Just as there are extraordinary individuals who have, in the words of Hamlet, “shuffled off this mortal coil” to become enshrined in immortality, certain guns have transcended their physical trappings of wood and steel to become legendary in the annals of firearm history. Such a gun is the Winchester Model 1894, John Moses Browning’s ingenious culmination of the lever-action rifle combined with a tubular magazine.
While the Winchester ’73 may have been ‘the gun that won the West,” the Model 94 was the gun that galloped past the closing days of the frontier and maintained Winchester’s lever-action lead throughout the 20th century and into the 21st. That historic ride lasted for 112 years, thus making the Model 94 one of the longest continuously produced rifles in the world. But it was abruptly reined-up short on Jan. 16, 2006, with the announcement that the Winchester factory in New Haven, Conn., would be closing within three months. With more than 7 million guns produced, the Winchester 94 was to be no more.
Winchester lever-actions are some of the most collectable and fastest-appreciating firearms. Consequently, 24 hours after the news media broke the story of the factory’s closing, there wasn’t a Model 94 left in Winchester’s warehouse; dealers had snatched them all up almost as rapidly as consumers were buying them.
For many of us, knowing that the Winchester 94 was no longer in production was like losing an old friend. My first hunting rifle was a used .30-30 Win. flat-band 94 purchased as a teenager in 1960 at Pinney & Robinson’s Sporting Goods in Phoenix. Later that year, I took my first deer with it, and it accompanied me on many a desert and mountain jaunt. Even when not hunting, it felt good just having it along. The carbine came with a saddle scabbard stamped “Marfa, Texas.” Although I have acquired numerous Winchester 94s since, I still have that carbine and scabbard.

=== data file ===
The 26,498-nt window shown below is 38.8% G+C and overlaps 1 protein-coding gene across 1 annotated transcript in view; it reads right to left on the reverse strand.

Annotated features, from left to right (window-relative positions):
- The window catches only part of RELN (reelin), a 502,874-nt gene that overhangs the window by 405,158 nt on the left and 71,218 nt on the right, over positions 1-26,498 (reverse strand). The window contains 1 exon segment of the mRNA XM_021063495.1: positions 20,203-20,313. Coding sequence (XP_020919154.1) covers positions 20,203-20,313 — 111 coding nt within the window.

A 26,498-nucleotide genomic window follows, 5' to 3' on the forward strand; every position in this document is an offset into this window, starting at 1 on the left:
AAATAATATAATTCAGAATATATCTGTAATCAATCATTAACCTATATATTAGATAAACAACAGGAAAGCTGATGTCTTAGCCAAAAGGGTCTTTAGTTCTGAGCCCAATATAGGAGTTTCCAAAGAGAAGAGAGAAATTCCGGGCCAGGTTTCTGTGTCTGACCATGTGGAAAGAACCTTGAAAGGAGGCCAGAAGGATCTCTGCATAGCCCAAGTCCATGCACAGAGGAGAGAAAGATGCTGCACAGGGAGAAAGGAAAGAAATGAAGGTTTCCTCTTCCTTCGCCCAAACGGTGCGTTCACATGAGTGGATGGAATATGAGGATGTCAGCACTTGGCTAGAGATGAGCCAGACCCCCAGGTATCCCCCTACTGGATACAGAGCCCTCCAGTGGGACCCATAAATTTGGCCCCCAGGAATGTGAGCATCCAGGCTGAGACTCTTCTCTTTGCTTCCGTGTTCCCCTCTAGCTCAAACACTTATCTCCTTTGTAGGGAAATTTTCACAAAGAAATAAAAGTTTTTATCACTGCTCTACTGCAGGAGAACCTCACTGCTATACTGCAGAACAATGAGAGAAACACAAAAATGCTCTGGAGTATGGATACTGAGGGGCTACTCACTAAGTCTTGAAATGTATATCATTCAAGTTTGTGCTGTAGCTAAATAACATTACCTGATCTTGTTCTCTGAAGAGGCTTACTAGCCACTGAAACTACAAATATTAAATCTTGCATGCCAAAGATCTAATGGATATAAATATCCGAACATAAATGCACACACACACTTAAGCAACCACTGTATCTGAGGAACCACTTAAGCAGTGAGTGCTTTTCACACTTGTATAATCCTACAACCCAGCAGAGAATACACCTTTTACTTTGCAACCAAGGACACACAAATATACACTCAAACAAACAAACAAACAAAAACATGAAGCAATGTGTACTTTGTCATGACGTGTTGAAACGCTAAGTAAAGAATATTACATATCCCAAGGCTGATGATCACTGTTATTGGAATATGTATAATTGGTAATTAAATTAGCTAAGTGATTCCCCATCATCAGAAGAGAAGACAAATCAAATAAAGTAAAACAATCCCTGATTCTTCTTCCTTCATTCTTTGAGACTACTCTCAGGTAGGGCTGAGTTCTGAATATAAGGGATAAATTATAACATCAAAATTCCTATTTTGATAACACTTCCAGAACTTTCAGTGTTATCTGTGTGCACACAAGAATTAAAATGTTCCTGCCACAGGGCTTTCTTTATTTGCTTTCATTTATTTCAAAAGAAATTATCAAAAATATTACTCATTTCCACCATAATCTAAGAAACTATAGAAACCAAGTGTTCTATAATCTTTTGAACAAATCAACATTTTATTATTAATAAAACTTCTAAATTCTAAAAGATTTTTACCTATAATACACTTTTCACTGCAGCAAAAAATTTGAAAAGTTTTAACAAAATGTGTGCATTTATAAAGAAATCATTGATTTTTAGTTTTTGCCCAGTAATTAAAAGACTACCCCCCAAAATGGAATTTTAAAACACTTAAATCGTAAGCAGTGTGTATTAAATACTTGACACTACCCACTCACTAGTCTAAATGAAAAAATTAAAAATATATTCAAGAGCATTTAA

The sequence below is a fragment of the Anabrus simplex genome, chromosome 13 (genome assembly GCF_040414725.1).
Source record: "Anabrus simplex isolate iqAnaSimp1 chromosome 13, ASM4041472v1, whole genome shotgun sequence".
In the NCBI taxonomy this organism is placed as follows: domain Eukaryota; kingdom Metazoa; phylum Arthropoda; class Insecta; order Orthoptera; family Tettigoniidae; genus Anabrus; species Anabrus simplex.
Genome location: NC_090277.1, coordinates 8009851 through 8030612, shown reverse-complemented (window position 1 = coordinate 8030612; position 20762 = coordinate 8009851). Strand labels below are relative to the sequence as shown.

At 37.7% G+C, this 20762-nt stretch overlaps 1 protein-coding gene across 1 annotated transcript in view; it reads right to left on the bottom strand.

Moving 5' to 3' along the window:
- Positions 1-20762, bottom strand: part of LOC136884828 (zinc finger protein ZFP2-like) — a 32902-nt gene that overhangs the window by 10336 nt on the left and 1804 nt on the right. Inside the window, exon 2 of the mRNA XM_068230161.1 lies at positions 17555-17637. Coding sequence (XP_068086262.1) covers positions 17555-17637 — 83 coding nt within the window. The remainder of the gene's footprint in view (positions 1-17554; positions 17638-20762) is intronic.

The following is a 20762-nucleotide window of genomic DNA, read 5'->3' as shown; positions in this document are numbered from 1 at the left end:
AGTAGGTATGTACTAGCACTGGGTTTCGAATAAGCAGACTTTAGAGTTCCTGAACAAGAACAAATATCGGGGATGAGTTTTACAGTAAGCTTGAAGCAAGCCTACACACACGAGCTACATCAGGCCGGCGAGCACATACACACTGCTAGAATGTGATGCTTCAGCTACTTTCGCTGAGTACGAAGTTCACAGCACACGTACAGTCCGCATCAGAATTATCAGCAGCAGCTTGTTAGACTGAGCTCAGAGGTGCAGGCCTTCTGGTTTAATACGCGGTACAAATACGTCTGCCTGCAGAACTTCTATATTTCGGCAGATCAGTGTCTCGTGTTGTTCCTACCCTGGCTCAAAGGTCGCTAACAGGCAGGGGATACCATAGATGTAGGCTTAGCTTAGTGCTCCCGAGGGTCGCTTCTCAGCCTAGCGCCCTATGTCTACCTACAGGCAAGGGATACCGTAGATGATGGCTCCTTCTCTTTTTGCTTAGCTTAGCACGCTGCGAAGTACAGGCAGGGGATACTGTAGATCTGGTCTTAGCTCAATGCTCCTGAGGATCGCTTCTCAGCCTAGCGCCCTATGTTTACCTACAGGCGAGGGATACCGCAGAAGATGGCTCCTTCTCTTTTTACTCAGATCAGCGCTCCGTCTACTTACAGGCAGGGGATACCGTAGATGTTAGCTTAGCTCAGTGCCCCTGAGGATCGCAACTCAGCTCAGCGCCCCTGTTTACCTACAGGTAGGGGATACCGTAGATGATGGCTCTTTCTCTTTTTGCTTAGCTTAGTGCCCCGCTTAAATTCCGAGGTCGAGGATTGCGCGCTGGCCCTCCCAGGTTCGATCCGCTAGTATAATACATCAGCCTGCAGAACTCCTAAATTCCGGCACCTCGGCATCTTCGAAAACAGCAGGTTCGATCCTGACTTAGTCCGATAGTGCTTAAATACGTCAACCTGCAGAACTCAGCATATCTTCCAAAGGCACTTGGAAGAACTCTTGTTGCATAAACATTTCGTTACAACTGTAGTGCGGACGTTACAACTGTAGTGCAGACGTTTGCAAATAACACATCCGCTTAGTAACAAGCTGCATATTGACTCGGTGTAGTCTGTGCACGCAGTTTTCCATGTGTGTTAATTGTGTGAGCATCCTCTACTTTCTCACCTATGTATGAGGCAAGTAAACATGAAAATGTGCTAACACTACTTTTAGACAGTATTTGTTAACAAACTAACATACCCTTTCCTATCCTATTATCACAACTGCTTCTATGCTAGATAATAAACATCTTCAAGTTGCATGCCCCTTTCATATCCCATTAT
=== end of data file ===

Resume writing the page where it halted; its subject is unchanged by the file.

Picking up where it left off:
Not surprisingly, the factory’s closing increased demand for the Model 94, but it was too good a gun to go away forever. However, there needed to be a reason to bring it back. Now, in celebration of the 200th anniversary of Oliver Winchester’s birth in 1810, Winchester Repeating Arms has resurrected the Model 94 for a limited run of 500 Model 1894 Custom Grade and 500 Model 1894 High Grade rifles, each with embellishments reminiscent of options once offered by the factory.
Expertly made in Japan by Miroku—the same company that crafted the re-issues of the Winchester Models 1885, 1886, 1892, 1895, plus the Model 71 —both Custom Grade and High Grade rifles feature 24-inch half-round, half-octagon barrels topped with Marble’s buckhorn rear and gold bead front sights, plus checkered high-gloss walnut stocks with crescent buttplates, and angle eject actions. Appropriately, the rifles are chambered in .30-30 Win., the cartridge synonymous with the Model 94.
The Custom Grade, priced at $1,959, has Grade IV/V walnut and is richly blued with scroll engraving and gold accents. The right side of the receiver depicts a gold portrait of Oliver Winchester alongside a gold banner proclaiming “1810-2010 —Two Hundred Years—Oliver F. Winchester.” The receiver’s left side features a gold 1890s “WRA” logo with scrollwork. The top of the bolt sports Oliver Winchester’s signature in gold and the barrel is gold-inscribed “One of Five Hundred.”
At suggested retail price of $1,469, the High Grade features high-gloss fancy Grade II/III walnut and the same engraving patterns on the receiver as the Custom Grade, but is differentiated by a “French gray” silver nitrate finish without gold accents. However, like the Custom Grade, the blued bolt features Winchester’s gold signature. Five hundred Custom Grade and High Grade rifles will be offered as two-gun sets with matching serial numbers, but dealers may sell them individually. Up to 5,000 additional High Grades with unique serial numbers will be available as well.